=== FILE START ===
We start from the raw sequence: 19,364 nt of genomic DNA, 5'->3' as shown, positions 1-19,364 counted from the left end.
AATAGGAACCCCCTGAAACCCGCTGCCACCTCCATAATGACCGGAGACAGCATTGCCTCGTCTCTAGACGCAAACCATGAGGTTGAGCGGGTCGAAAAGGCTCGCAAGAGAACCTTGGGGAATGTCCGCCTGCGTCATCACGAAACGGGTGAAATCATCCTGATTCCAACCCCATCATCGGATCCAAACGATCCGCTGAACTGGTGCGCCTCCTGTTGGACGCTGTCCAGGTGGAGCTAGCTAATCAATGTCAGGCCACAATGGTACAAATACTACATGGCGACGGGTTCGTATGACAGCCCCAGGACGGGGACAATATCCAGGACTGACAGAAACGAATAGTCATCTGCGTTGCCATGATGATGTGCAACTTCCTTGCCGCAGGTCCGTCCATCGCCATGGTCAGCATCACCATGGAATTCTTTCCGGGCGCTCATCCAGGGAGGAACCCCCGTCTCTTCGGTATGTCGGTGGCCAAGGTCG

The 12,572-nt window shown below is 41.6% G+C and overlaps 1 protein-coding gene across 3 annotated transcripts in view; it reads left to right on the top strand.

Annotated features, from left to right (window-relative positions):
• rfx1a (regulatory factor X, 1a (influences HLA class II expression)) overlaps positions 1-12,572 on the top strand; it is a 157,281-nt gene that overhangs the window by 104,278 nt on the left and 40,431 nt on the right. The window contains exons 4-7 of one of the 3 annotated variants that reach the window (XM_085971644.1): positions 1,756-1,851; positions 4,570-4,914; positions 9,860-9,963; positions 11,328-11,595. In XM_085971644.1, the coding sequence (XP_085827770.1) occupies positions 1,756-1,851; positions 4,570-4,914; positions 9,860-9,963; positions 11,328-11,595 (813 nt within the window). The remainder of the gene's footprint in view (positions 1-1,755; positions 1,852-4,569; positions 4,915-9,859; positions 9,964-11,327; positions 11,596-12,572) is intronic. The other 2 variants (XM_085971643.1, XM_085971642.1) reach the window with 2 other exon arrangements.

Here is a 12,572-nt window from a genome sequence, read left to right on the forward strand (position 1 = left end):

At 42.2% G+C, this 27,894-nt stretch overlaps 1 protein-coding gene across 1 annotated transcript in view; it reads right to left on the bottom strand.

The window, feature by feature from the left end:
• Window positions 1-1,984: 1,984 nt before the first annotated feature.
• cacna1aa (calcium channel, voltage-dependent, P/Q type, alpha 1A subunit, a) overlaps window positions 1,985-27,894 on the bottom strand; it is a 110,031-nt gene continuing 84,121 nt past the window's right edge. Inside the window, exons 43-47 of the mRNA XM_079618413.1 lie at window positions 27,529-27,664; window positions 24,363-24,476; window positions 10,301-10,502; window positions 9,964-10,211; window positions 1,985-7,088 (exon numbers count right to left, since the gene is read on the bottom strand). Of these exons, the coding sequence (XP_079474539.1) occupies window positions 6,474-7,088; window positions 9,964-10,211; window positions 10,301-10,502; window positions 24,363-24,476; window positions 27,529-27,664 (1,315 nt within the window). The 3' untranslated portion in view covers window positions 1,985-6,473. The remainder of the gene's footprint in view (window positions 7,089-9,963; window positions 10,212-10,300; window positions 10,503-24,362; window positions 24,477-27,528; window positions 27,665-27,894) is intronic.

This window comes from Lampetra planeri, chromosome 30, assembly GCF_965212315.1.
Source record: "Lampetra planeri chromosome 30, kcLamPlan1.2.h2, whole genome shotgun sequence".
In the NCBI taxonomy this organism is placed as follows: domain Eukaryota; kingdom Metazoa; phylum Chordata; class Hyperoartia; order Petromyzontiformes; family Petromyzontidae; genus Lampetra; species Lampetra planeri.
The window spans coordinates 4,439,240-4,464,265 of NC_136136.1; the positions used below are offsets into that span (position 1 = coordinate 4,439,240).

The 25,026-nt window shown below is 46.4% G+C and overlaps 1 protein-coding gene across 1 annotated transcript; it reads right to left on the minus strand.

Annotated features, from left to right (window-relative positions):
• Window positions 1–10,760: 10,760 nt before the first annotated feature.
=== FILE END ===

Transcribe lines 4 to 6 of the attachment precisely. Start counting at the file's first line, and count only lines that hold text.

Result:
Annotated features, from left to right (window-relative positions):
• rfx1a (regulatory factor X, 1a (influences HLA class II expression)) overlaps positions 1-12,572 on the top strand; it is a 157,281-nt gene that overhangs the window by 104,278 nt on the left and 40,431 nt on the right. The window contains exons 4-7 of one of the 3 annotated variants that reach the window (XM_085971644.1): positions 1,756-1,851; positions 4,570-4,914; positions 9,860-9,963; positions 11,328-11,595. In XM_085971644.1, the coding sequence (XP_085827770.1) occupies positions 1,756-1,851; positions 4,570-4,914; positions 9,860-9,963; positions 11,328-11,595 (813 nt within the window). The remainder of the gene's footprint in view (positions 1-1,755; positions 1,852-4,569; positions 4,915-9,859; positions 9,964-11,327; positions 11,596-12,572) is intronic. The other 2 variants (XM_085971643.1, XM_085971642.1) reach the window with 2 other exon arrangements.

Here is a 12,572-nt window from a genome sequence, read left to right on the forward strand (position 1 = left end):